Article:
Monday, November 29, 2010

2,593: 1,001 Book Challenge - The Wasp Factory by Iain Banks

This is, without a doubt, a nasty, twisted little book.  The central character, Frank, is an amoral sociopath whose main pastime involves torturing and killing animals, on top of which he has murdered three times before reaching his teens.  Yet, he isn’t even the most unpleasant person we meet in this book.  Frank’s father is a misanthropic control freak and his brother is a lunatic dog-killer who is confined in a psychiatric hospital.

To be fair, Frank is strange because of an “incident” that has made him a loner, kept apart from the world by his father and scared to venture into town often.  Frank’s brother, Eric, is also scarred by accident.  His insanity was triggered by an horrific incident whilst studying to become a doctor.

At the beginning of the book, none of this is made clear.  Gradually, all is revealed by Frank, acting as narrator.  We find out what Frank did to his three human victims, what he has done to the local wildlife, what happened to Eric, what the Wasp Factory actually is and, eventually, why Frank’s father keeps his study door locked.  The answer to this leads us, at the very end, to the devastating truth about Frank.

The Wasp Factory was Iain Banks’ first novel and is a stunning debut.  It is no surprise that he has gone on to be one of the UK’s leading novelists (as well as a first class SF novelist, under the nom de plume of Iain M. Banks – see what he did there?).  Although the language and imagery are gory and full of violence and the characters are unpleasant and unstable, there is a thick thread of humour running through the book, lifting the story and stopping it from being a pure gothic horror.  The way in which he slowly divulges the secrets of the plot is skilful and leads us from feeling revulsion for Frank to liking him.  The ending is shocking and unexpected and has the effect of totally changing our perceptions of the book.

Banks not only uses the gradual explanatory style of Frank to tell his story, he also uses the books to explore themes of parental control and deception (Frank's father at one point convinces him that fellatio is a character in Hamlet) and the way rituals act as a crutch for belief.

When the Wasp Factory was first published, the reviewers were divided.  Some thought it was the debut of a wonderfully talented writer, while others thought it was just a nasty gore-fest.  In truth (and with the inestimable benefit of hindsight), it is actually both.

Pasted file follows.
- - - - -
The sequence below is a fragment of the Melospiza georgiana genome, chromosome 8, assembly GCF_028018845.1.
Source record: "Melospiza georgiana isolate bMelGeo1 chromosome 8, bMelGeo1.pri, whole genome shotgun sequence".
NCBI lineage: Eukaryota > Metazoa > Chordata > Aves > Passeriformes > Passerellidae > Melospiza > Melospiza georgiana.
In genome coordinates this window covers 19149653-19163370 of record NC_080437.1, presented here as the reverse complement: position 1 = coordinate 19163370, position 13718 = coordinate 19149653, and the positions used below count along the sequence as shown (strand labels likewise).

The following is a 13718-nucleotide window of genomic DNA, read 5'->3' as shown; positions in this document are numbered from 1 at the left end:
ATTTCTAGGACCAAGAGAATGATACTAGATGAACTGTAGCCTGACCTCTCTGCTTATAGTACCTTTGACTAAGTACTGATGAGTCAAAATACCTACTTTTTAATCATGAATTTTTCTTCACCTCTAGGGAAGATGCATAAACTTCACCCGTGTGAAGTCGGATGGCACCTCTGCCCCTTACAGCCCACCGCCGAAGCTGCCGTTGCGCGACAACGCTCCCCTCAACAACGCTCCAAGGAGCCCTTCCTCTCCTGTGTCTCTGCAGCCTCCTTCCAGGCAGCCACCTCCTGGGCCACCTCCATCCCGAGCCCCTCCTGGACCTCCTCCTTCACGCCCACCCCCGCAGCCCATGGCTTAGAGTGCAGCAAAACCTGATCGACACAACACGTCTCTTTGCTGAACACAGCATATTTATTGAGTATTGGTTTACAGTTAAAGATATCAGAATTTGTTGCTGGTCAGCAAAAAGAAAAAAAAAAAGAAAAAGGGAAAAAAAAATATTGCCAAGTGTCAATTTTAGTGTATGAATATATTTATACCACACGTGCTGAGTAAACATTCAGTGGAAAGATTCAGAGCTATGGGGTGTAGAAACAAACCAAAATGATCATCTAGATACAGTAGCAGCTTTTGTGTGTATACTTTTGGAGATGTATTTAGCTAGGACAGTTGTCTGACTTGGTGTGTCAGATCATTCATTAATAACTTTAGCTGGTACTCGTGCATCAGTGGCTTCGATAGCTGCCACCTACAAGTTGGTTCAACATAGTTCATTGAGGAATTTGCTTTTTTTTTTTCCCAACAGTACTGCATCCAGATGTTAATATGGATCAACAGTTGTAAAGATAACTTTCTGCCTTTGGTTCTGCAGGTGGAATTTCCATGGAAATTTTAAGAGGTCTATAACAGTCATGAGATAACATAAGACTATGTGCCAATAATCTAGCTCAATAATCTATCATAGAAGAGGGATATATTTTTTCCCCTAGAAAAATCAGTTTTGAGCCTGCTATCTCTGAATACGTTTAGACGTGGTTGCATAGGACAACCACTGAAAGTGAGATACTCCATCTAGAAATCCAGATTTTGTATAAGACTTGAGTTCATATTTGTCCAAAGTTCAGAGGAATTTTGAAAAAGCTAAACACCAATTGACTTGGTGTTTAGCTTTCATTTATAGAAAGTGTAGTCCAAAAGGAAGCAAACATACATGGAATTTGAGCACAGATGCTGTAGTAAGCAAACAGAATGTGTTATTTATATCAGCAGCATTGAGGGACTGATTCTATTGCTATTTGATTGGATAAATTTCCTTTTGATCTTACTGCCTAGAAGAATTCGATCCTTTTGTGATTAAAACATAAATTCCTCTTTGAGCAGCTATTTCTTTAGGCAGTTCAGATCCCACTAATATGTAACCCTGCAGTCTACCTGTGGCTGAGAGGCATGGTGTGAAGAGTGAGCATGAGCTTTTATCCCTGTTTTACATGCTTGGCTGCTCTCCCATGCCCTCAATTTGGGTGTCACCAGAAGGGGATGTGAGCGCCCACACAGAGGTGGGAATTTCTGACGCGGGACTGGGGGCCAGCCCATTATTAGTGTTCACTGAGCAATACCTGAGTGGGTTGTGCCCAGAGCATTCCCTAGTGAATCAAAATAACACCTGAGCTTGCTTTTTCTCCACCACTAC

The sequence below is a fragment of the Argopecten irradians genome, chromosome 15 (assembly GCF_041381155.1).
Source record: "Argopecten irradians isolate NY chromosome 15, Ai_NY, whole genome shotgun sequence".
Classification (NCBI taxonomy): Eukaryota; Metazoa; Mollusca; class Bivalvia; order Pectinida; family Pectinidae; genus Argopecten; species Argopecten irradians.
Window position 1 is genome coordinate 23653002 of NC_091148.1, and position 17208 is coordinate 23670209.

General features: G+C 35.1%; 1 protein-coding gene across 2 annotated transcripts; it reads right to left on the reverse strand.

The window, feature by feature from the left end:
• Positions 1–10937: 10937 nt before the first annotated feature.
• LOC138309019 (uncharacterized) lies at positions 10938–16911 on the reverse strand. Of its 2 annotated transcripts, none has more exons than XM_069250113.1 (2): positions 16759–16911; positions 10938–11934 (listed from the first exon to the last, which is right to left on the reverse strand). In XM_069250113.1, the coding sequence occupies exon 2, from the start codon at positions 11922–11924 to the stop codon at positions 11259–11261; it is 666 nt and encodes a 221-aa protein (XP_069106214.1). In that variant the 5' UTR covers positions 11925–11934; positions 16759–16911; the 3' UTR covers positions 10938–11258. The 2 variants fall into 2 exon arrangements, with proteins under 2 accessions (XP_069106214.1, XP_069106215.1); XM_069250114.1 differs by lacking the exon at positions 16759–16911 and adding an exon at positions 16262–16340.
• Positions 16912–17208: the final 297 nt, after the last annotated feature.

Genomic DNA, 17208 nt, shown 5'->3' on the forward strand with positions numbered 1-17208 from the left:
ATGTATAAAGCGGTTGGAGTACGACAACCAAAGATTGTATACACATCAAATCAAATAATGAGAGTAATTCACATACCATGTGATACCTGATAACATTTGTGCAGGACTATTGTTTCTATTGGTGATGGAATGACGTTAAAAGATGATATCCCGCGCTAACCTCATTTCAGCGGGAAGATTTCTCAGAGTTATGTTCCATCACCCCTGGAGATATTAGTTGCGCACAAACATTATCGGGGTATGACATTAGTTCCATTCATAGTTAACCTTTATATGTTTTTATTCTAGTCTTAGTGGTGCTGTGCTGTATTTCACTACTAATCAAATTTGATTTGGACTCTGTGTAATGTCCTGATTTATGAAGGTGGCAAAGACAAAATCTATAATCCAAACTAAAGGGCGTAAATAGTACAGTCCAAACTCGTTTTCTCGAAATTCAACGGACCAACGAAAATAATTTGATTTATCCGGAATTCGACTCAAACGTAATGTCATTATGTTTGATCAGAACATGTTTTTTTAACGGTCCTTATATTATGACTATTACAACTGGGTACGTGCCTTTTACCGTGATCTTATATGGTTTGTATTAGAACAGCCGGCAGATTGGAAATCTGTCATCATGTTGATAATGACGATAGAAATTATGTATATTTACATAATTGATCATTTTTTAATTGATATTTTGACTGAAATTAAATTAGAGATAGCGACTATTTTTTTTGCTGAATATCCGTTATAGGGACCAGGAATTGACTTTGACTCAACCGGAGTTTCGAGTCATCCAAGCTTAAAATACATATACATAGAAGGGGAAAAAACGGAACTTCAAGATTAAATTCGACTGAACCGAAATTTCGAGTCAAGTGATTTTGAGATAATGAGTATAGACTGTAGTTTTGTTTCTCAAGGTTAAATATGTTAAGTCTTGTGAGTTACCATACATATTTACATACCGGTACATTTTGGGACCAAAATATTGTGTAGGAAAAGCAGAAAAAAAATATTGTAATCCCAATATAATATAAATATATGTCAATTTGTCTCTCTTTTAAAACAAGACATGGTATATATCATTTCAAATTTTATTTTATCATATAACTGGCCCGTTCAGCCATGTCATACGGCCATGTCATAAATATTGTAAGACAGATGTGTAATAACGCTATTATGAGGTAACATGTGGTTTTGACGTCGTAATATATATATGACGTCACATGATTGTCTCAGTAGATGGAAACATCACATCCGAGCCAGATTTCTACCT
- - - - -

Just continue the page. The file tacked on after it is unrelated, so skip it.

The Wasp Factory is not the novel to give your aged Auntie Ethel for Christmas.  Even though I have read other books by Iain Banks (with and without the additional “M”) and know that he is a deeply imaginative writer, I did find myself wondering about the state of his mental health.  If you have a tolerance for gore, violence and madness, however, it is a great contemporary novel.  I had always shied away from it in the past, thinking it would be too grim for me.  I am thoroughly glad that the 1,001 Books made me try it.  Read it, if for nothing else than the twist in its tale – simply fantastic.

5 comments:

Alexandra said...

When you started your review I thought “No way I’m ever going to read this”, but I can’t resist a good mystery that cleaverly unfolds, especially if it's topped with an ending that sheds new light into everything that happened before.

Have you ever read Chuck Palahniuk? I love his books, so I guess my threshold for gore is high...

Falaise said...

I've not read any of his yet but, from what I've read, if you can stomach him, you'll be fine with this and it is very cleverly written.

Avid Reader said...

It's funny, I'd never heard of this book before doing the BBC list yesterday. Now it pops up again. I guess that means I need to read it.

Falaise said...

What a coincidence as I hadn't come across the BBC list until I read your post. I'd known about the Wasp Factory for a long time but had always assumed i wouldn't enjoy it.

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